Heroism at Liss station prior to WW1

Petersfield Post 28th November 2018 Nostalgia Section recalls an act of heroism by the booking clerk, Percy Norwood,  at Liss Railway Station on November 27th 1913 for which he received the Edward Medal*- a forerunner of the George Medal.

He saved the life of a local blacksmith who was driving a cart approaching the railway crossing. The pony pulling the cart bolted and dashed into the level crossing gates throwing Harry Rasell into the path of an approaching train. Norwood just succeeded in getting Rasell clear, but the engine which had been thrown into reverse by the engine driver, still struck Norwood on the head causing him  serious injuries – fractured skull amongst others.  After recovery he returned to work on the London & South Western Railway. He died in 1972 aged 79.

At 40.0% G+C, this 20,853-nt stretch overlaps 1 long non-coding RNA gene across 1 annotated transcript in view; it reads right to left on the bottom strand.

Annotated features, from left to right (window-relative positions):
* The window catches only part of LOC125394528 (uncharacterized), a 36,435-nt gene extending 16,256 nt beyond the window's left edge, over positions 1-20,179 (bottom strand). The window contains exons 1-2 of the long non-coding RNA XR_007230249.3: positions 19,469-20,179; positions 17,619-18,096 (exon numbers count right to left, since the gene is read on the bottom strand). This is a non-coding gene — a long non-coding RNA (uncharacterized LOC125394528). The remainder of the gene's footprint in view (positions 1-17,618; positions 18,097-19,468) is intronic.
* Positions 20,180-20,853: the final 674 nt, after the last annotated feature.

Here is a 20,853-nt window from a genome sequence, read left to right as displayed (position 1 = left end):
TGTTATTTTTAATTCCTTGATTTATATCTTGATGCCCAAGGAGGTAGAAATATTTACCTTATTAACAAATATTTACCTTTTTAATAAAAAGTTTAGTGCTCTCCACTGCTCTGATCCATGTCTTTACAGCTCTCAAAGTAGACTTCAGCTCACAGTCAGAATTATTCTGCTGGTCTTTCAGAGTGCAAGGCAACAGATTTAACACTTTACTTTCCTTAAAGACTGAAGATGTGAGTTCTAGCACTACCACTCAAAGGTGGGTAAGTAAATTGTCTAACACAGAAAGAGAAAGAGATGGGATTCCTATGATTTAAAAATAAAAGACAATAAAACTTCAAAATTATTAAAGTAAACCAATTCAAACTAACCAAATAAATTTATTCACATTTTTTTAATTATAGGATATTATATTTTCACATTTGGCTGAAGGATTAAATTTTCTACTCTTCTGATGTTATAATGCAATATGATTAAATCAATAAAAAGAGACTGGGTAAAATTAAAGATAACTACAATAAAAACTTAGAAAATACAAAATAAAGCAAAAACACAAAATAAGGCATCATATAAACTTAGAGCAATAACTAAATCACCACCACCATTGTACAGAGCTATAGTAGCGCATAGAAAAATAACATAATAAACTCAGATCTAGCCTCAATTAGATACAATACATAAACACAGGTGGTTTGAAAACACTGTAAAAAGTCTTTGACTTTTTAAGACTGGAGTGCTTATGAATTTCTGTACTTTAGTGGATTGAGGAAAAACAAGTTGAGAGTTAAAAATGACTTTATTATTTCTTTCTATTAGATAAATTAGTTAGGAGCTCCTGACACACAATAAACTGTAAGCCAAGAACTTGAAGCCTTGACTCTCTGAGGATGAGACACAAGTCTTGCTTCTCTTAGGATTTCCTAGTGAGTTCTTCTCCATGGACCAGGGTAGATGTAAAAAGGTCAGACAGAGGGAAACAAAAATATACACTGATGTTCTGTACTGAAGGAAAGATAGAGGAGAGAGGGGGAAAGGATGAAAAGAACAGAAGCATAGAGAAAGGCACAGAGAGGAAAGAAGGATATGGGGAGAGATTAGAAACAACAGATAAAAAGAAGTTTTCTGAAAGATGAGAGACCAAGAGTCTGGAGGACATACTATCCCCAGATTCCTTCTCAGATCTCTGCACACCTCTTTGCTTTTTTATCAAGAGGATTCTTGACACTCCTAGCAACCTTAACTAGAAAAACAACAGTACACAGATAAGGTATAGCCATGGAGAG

Percy Norwood came from Eastleigh and in 1977 a primary school was named after him. The school holds an annual event to remember his heroism.

*Edward Medal instituted in the reign of Edward VII for miners, quarry men and industrial workers who had risked their lives for fellow workers. In 1971 holders of this medal were given the option of converting their award to the George Cross. This was introduced in 1940 for acts of great courage not in the face of an enemy and is the highest bravery award that can be given to civilians. One of the most famous recipients of the GC was the people of Malta for their courage in the siege of that island  by the Italian and German forces during WW 2